And, speaking cyNickly, if Jefferson and Washington could sign the Declaration of Independence (all men are created equal), and still own slaves for years afterwards, why should we expect Congressives to do better?

    In other words, Cristina, it was his tender heart speaking.

  • Cristina

    I knew that already 🙂

  • JohnK

    Nicholas:

    I think you will find that both Washington and Jefferson were acutely aware of the contradiction between their enlightened views on freedom and their ownership of slaves. Like all politicians, they had to make unwelcome compromises, and there was no way to abolish slavery in the new United States. Like poiticians before and since, they made the best of a bad job.

    What happened in 1861-5 was that the US managed to abolish slavery in the most destructive way imaginable. Every other slave owning society in the 19th century managed to do it peacefully by paying compensation to slave owners, and then allowing the basic economic model of plantation slavery to continue, only with a nominally free workforce.

  • Nicholas (Andy.royd) Gray

    They could have set a good example, by freeing their own slaves. That would have embarrassed others into doing the same, I think.
    Because the example of Declarations without deeds behind them- isn’t that how most politicians do business today?
    (And as for that peaceful change- aren’t some nations trying to get Western European nations to pay them money over historic guilt? Why aren’t they trying to do that to the richer Arab countries, which could certainly afford it?)

  • Jan Hards

    Nicholas (Andy.royd) Gray:

    They could have set a good example, by freeing their own slaves. That would have embarrassed others into doing the same, I think.

    It’s highly unlikely that the dominant social class in the southern half of the new United States could have been prevailed upon to cease the economic activity (plantations manned by slave labour) which formed the very basis of their wealth and power. See the lengths their grandchildren were prepared to go to between 1861-65 to oppose the abolition of slavery if you doubt this.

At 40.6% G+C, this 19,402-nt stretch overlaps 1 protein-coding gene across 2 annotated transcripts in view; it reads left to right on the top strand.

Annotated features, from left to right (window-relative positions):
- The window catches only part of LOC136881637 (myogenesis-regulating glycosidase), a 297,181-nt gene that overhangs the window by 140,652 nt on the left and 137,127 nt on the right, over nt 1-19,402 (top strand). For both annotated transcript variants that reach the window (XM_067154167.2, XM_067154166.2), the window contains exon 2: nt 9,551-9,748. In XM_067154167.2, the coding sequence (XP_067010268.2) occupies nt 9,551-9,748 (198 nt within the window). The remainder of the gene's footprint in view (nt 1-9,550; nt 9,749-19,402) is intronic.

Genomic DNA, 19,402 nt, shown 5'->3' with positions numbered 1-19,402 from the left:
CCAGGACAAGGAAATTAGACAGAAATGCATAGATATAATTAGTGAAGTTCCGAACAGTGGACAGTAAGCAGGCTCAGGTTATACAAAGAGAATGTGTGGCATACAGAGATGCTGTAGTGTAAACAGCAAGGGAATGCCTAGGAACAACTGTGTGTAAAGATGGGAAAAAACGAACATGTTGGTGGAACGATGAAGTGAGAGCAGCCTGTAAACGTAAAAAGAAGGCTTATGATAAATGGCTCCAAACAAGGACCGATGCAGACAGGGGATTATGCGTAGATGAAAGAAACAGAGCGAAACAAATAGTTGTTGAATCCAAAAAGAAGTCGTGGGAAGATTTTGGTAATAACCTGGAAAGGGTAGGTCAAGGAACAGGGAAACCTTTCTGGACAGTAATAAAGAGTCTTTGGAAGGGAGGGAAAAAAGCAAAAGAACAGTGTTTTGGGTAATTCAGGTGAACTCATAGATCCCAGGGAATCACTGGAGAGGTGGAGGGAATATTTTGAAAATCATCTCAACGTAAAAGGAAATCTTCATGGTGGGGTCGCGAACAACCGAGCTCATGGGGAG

• Nicholas (Andy.royd) Gray

    You must have got that completely wrong! Southern historians assure us that it was all about state rights, and nothing to do with slavery, so there!

  • Jan Hards

    The right of the states to maintain, inter alia, slavery?

  • JohnK

    Nicholas:

    Washington did free his slaves in his will, and during his life did not sell his slaves, as he did not want to break up families, and this meant he had more slaves than his farm could economically maintain. Both Washington and Jefferson acted to stop the African slave trade, and I do think it is fair to say that if it had been up to them they would have dismantled slavery. They were well aware of the contradictions between liberty for all men and an economy based on slavery. In fact I believe Jefferson was keen for the sort of government compensation scheme for slave oweners which was successful in other countries, but he could not get enough support for it.

    Neither man had dictatorial powers, for they were not 21st century Presidents, with a massive national security state at their beck and call. They had to live with the political realities of the time, but I am sure that if they could have phased out slavery in a peaceful way, they would have done so.

  • The Wobbly Guy

    http://www.wsj.com/articles/the-women-of-islamic-state-1447912860

    If even women can be lured by the siren call of Islamic fundamentalism, it really demonstrates the futility of hoping our current hedonistic lifestyles can be any form of counter to Islamism.